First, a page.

Eating for Gluten Sensitivity

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Eating for Gluten Sensitivity

These days many people have started to eat gluten-free.  Everywhere you look, from restaurants to grocery stores, gluten-free options are popping up. By March 2013, the NPD Group, a consumer marketing research firm, found that a third of U.S. adults were trying to eliminate gluten from their diets. They also found that the number of people ordering a gluten-free item off a restaurant menu has doubled in the past four years.

These numbers indicate that gluten-free eating is more than just a trend and that eating for gluten sensitivity should become easier.

Gluten is a protein found in grains like wheat, spelt, rye, and barley. It is the substance that gives unbaked dough its elastic stretch and allows the bread to rise when baked. For those with gluten sensitivities ranging from mild discomfort to celiac disease, gluten can be debilitating. The body actually attacks not only the gluten protein but also the intestinal wall itself. Celiac disease is classified as an autoimmune disorder because of this response, which can be severe.

In addition to intestinal discomfort, gluten can produce an inflammatory response within the body, as well as fatigue and a general condition called “failure to thrive.” Gluten sensitivity also has a tendency to exist within people who are suffering from other health conditions such as fibromyalgia and arthritis. Some doctors believe that avoiding gluten can help with these other health problems, including reducing pain in joints.

If you suffer from fibromyalgia, arthritis, or any of the uncomfortable symptoms of gluten sensitivity (stomach pain, gas, constipation, or diarrhea), talk with your doctor about eating for gluten sensitivities.  Managing your diet for pain relief and relief from gluten sensitivity can start with keeping a food journal. Make a note of the foods you eat and your body’s response. Over several weeks, you should be able to see which food triggers painful symptoms.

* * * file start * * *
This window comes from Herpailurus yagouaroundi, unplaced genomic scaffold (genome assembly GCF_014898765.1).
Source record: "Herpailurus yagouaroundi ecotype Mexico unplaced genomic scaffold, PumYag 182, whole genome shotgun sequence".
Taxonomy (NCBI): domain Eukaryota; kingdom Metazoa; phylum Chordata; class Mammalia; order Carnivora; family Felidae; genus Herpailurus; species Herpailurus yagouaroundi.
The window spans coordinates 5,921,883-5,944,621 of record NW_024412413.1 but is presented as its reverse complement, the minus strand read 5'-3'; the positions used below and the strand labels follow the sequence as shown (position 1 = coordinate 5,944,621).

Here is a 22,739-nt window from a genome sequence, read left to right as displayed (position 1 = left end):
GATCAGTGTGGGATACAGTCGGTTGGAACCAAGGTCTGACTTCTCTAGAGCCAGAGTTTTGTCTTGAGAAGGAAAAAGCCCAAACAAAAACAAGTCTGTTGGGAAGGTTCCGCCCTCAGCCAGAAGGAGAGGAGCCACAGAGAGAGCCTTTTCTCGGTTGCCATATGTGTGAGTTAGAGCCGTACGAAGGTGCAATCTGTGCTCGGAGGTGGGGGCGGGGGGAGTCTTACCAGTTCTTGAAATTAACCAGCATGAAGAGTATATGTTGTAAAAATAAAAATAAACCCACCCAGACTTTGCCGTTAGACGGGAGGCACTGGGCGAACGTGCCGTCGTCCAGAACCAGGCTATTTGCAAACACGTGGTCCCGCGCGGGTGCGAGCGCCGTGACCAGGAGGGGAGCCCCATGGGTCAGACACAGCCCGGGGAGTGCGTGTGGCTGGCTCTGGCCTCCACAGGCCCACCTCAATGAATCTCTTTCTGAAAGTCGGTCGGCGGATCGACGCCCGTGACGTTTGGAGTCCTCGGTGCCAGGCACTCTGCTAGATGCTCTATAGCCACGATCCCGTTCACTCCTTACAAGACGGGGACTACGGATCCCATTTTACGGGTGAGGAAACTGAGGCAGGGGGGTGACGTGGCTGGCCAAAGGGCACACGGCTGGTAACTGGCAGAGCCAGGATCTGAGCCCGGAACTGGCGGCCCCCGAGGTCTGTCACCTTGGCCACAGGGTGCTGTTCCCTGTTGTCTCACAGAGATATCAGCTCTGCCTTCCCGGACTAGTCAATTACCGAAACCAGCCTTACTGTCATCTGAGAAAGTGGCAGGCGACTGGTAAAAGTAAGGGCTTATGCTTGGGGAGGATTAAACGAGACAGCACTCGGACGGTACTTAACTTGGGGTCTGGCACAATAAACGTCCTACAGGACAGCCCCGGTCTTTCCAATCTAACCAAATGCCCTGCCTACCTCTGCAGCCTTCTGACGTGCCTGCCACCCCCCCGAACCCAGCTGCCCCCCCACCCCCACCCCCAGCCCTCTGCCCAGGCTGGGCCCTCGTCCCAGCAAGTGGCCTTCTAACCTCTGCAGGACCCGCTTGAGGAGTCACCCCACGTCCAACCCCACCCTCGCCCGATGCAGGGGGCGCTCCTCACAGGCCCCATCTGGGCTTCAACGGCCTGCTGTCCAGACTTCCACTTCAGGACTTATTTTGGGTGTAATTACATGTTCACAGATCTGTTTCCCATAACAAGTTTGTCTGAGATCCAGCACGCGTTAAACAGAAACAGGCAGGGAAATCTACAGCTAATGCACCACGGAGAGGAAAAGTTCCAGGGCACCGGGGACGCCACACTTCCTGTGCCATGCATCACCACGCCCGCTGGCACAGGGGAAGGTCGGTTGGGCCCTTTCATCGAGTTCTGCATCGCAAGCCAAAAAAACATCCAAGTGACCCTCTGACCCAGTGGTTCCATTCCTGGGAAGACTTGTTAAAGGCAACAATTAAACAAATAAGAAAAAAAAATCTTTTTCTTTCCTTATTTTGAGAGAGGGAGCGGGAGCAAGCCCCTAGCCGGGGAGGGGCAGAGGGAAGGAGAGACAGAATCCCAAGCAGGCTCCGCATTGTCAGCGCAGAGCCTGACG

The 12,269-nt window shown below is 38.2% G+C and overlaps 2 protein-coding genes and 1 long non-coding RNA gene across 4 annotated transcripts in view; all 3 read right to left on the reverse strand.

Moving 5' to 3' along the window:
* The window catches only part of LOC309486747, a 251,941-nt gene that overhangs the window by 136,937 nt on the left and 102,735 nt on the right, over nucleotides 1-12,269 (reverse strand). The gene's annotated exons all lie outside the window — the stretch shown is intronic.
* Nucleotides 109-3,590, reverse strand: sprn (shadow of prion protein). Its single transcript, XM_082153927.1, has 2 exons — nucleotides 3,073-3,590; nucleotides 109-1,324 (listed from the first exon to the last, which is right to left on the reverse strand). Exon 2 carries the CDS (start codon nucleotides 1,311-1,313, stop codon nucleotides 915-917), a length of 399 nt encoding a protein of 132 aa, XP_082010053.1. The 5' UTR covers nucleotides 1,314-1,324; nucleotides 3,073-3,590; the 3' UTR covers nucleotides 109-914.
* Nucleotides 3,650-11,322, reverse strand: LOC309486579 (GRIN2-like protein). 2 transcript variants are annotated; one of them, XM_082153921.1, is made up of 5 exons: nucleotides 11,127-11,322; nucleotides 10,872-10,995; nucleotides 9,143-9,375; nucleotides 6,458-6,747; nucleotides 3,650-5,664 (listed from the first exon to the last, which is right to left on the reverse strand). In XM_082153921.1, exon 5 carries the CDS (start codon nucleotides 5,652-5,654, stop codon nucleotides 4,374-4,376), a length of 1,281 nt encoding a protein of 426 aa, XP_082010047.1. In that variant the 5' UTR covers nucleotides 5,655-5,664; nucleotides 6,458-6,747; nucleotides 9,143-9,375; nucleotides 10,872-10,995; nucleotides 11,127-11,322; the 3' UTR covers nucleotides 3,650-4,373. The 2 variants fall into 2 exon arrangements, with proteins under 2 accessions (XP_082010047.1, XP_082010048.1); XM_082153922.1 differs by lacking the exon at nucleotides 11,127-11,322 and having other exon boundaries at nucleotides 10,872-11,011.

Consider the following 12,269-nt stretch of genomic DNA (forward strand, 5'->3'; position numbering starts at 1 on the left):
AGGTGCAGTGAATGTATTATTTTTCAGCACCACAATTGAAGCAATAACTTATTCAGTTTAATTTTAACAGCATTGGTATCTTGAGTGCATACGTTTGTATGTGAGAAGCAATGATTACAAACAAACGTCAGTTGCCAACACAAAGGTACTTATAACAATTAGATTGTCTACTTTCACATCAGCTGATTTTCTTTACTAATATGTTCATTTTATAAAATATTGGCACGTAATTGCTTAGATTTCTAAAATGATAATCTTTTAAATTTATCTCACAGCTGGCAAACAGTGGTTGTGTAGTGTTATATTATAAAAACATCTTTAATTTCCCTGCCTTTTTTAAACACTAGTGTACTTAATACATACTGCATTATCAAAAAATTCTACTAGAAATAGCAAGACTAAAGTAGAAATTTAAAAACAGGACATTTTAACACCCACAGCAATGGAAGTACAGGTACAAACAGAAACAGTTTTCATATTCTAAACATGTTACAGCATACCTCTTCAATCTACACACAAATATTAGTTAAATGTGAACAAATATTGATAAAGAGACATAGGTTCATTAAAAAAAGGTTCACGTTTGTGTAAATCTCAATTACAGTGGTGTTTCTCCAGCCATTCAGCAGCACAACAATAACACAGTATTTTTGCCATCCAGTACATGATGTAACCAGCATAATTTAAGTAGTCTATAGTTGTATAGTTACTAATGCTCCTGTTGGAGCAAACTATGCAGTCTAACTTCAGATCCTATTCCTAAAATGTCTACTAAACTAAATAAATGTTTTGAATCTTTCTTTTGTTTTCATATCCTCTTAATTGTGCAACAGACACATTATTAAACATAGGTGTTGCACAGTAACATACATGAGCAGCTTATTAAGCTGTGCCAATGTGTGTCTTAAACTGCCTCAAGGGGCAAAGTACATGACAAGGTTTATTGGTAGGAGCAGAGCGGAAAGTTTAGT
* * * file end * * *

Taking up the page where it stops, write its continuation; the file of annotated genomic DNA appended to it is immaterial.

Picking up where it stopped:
Another approach is the elimination diet. 

Stop eating gluten completely for several weeks and see if your symptoms improve. If you want to really find out which foods might be causing sensitivity, eliminate the big three completely: gluten, corn, and dairy.  You can substitute rice products, including rice-based breads, and rice or almond milks and products in the interim. After a month, add one category in at a time, slowly, and see how you feel. If you are sensitive to gluten, your response will be immediate when you add it back in to your diet.

Living gluten-free is easier than ever, and more gluten-free products are available at the grocery store every day. Eliminating gluten can be another important step in managing pain associated with fibromyalgia and arthritis.

What gluten-free products have you tried, and what did you think of them?

Image by rprata via Flickr

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About the Author:

At Holistic Pain, we have a passion for helping you and those who around you who suffer from pain find relief. Part of that passion extends to education and transparency. In our Holistic Pain blog, we focus on new research studies, along with our own tips, for maintaining and improving your quality of life, even with pain.

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